the one where the gates of the temple swing open on their own? If anything
      like this actually happened, it may have been that the door somehow opened
      unexpectedly (e.g., strong wind, earth movement, etc). The meaning he gave
      to the event was secondary, of course, and pure spin, although here he at
      least acknowledges that the wise men understood the true implications and
      tried to warn the populace. Same with the omens preceding it.


      David Hindley
      Cleveland, Ohio USA

      Jwr 6:290-300 290 Thus also, before the Jews' rebellion, and before those
      commotions which preceded the war, when the people were come in great crowds
      to the feast of unleavened bread, on the eighth day of the month of
      Xanthikos [Nisan], (Niese: April 25, Capellus: April 8) and at the ninth
      hour of the night, so great a light shone around the altar and the holy
      house, that it appeared to be bright daytime; which lasted for half an hour.
      291 This light seemed to be a good sign to the unskilful, but was so
      interpreted by the sacred scribes as to portend those events that followed
      immediately upon it. 292 At the same festival also, a heifer, as she was
      led by the high priest to be sacrificed, brought forth a lamb in the midst
      of the temple. 293 Moreover, the eastern gate of the inner [court of the]
      temple, which was of brass, and extremely heavy, and had been with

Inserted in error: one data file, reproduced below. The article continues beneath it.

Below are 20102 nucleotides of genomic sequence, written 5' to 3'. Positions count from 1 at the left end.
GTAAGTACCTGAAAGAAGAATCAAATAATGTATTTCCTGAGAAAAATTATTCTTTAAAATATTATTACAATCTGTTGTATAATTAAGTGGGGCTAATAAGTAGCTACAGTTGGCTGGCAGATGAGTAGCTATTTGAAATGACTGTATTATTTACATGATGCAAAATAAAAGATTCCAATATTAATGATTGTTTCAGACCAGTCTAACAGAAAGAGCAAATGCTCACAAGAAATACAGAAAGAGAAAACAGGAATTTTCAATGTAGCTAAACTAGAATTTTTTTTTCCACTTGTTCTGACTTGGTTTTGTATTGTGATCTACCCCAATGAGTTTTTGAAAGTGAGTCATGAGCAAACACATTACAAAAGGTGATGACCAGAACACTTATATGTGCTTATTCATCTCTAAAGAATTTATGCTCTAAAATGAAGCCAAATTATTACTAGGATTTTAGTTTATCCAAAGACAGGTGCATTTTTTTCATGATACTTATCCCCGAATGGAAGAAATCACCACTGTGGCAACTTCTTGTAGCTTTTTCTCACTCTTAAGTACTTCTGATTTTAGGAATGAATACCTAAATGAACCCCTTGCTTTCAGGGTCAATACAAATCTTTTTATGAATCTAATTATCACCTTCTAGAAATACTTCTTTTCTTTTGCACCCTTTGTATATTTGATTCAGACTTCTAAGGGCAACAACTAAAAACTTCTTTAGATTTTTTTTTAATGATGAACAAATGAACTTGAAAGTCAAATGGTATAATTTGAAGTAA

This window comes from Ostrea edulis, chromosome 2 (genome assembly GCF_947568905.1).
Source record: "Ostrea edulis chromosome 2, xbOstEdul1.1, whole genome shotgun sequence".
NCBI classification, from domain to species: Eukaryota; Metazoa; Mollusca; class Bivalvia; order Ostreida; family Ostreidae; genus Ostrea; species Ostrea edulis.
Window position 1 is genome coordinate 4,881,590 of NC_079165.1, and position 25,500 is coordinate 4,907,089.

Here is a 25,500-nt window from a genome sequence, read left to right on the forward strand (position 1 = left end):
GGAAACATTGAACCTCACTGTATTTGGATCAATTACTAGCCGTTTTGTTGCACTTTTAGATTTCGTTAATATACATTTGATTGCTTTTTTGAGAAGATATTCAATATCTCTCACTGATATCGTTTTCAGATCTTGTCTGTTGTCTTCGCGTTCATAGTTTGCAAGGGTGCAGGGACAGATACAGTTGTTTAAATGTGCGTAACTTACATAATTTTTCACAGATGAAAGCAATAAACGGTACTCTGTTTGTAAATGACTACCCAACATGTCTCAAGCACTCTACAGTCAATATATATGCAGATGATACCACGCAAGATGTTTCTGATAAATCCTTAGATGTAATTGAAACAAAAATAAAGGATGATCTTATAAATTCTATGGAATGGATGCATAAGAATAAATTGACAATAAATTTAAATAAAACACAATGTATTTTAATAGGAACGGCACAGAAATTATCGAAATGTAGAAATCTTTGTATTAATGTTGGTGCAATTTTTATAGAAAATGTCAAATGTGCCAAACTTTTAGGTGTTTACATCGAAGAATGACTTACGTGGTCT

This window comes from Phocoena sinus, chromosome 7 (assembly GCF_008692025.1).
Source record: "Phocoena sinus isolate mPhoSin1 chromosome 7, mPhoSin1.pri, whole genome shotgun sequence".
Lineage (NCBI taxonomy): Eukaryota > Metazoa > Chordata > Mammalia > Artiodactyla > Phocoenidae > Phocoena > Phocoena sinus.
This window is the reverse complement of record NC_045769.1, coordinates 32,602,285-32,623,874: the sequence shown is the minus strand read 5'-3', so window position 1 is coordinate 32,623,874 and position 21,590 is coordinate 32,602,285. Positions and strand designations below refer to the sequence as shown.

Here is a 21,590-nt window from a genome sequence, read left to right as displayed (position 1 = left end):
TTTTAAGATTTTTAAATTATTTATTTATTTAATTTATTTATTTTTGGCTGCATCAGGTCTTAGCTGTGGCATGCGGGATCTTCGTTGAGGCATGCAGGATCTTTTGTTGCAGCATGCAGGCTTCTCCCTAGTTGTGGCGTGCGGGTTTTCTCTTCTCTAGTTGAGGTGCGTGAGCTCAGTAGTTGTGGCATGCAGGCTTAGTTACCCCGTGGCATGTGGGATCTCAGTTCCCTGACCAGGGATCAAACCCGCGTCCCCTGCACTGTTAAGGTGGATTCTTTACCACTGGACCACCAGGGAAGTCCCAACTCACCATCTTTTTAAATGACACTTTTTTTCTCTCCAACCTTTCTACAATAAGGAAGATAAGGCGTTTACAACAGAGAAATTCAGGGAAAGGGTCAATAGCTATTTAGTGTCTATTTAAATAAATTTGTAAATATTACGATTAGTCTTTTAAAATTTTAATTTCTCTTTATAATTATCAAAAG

difficulty shut by twenty men, and fastened with iron-bound bars, and had
      bolts sunk very deep into the firm floor, which was there made of one entire
      stone, was seen to be opened of its own accord about the sixth hour of the
      night. 294 Now, those who kept watch in the temple, came hereupon running
      to the captain of the temple, and told him of it; who then came up there,
      and not without great difficulty was able to shut the gate again. 295 This
      also appeared to the common people to be a very happy prodigy, as if God
      thereby opened to them the gate of happiness. But the men of learning
      understood it, that the security of their holy house was dissolved of its
      own accord, and that the gate was opened for the advantage of their enemies.
      296 So these publicly declared that the signal predicted the desolation that
      was coming upon them. Besides these, a few days after that feast, on the
      twenty-first day of the month of Artemisios [Iyyar], (Niese: June 8,
      Capellus: May 21) 297 a certain prodigious and incredible phenomenon
      appeared: I suppose the account of it would seem to be a fable, were it not
      related by those who saw it, 298 and were not the events that followed it
      of so considerable a nature as to deserve such signals; for, before
      sunsetting, chariots and troops of soldiers in their armour were seen 299
      running about among the clouds, and surrounding the cities. Moreover, at
      that feast which we call Pentecost, as the priests were going by night into
      the inner [court of the] temple, as their custom was, to perform their
      sacred ministrations, they said that, in the first place, they felt a
      quaking, and heard a great noise, 300 and after that they heard a sound as
      of a great multitude, saying, "We are departing from here." [Loeb
      translation, via BibleWorks]